Last year was the first time since World War II that the national spelling bee was canceled. The bee is back. Finals are tonight at 8 p.m. ET / 5 p.m. PT.
I’m no fan of the bee. You can have it. Why would I want to watch you fumble “pococurante” in front of millions of eyes as beads of terrified sweat light up your crunched forehead like an athlete grunting against the weight of a defender? Still, I’m a Professional Haver of Interest in spelling and grammar and language and accuracy and education, the whole mess of obsessive word-squinting. All for the idea. But if I’ve learned one thing from this spelling racket, it’s the right to informed dissent: The bee is a sugar high.
I’ve read the arguments for and against, and I’m not swatting or punching “down” at your intrepid bee—bee health matters—but if you catch me in the elevator at an annual copy-edit conference (real event) and ask me to spell “succedaneum” or “guetapens” or “autochthonous,” I’ll inch away and take a “phone call.”
“Succedaneum” and “guetapens” and “autochthonous” are winning words from spelling bees of years past. Take a look at the winners from every contest since 1925. Knock yourself out.
Before you send us pointed rebuttals to [email protected], prove your mettle/metal/meddle/medal by acing this quiz:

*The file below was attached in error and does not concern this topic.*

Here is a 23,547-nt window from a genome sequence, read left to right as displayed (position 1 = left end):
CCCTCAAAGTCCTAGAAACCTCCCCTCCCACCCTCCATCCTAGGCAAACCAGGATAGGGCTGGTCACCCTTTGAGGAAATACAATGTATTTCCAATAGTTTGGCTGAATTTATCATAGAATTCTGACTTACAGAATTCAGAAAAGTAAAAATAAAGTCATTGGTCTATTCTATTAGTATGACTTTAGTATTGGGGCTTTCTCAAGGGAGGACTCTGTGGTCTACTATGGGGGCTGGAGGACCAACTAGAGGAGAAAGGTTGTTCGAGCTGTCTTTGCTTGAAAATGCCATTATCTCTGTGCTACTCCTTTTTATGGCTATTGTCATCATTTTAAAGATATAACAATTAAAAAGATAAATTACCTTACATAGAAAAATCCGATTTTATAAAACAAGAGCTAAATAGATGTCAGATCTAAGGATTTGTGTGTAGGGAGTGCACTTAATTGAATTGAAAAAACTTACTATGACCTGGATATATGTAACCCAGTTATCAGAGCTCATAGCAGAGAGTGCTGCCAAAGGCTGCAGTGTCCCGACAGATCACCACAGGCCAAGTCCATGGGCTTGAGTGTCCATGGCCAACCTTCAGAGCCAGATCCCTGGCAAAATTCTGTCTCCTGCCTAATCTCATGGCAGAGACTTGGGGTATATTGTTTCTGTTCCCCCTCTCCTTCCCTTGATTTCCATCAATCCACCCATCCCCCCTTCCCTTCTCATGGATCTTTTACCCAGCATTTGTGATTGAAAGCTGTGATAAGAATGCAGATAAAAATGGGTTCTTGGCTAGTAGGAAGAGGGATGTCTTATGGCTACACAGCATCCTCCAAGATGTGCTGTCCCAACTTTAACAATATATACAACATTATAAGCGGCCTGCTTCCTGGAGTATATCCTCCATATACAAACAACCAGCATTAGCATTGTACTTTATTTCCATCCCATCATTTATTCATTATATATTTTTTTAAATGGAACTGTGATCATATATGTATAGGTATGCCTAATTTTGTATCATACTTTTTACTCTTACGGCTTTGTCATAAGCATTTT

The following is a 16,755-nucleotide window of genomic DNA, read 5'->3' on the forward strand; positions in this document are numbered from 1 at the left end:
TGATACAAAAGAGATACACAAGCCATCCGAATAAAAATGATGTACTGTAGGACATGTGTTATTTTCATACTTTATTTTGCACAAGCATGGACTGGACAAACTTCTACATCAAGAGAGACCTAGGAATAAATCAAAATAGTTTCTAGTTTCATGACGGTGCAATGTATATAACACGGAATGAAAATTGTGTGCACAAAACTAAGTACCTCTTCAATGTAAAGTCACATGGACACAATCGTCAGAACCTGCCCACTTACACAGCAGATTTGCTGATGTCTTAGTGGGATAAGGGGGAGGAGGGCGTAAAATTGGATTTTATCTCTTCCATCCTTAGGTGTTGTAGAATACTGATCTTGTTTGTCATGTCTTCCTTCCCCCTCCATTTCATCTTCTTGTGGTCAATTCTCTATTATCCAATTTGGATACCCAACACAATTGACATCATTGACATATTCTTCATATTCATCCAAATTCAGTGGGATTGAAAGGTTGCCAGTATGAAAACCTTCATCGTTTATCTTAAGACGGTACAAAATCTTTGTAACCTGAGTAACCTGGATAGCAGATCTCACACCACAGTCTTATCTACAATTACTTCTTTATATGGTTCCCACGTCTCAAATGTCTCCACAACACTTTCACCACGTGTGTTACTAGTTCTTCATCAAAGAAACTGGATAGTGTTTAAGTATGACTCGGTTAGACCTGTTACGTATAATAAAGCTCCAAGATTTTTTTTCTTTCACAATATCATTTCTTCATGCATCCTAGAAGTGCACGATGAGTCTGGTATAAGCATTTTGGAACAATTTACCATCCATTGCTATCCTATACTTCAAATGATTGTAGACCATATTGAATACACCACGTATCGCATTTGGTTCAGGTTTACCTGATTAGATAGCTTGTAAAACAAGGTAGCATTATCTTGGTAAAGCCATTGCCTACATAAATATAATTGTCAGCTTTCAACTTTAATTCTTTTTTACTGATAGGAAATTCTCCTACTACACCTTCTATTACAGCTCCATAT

1. misspelled or mispelled
2. hydroxychloroquine or hydroxychloroquin
3. incumbant or incumbent
4. gerrimandering or gerrymandering
5. caronavirus, coronavirus, or coronovirus
6. predeliction, predilection, or prediliction
7. desperate or desparate
8. annually or anually
9. buoyant or bouyant
10. separate or seperate
11. concensus or consensus
12. embarrass or embarass
13. guage or gauge
14. miniscule or minuscule
15. occurrence or occurance
16. persue or pursue
17. siege or seige
18. sieze or seize
19. vacuum or vaccuum
20. withhold or withold
Look at you—20 out of 20! Congratulations. You didn’t even buckle and search. Tune in tonight if you must. Before you go, a bonus for playing: Get in on Mother Jones’ latest newsletter, David Corn’s This Land, for our DC bureau chief’s sharp insights, scoops, recommendations, and behind-the-scenes accounts from Washington and beyond. I guarantee each newsletter is spelled perfectly—and perfectly spelled. Get on it.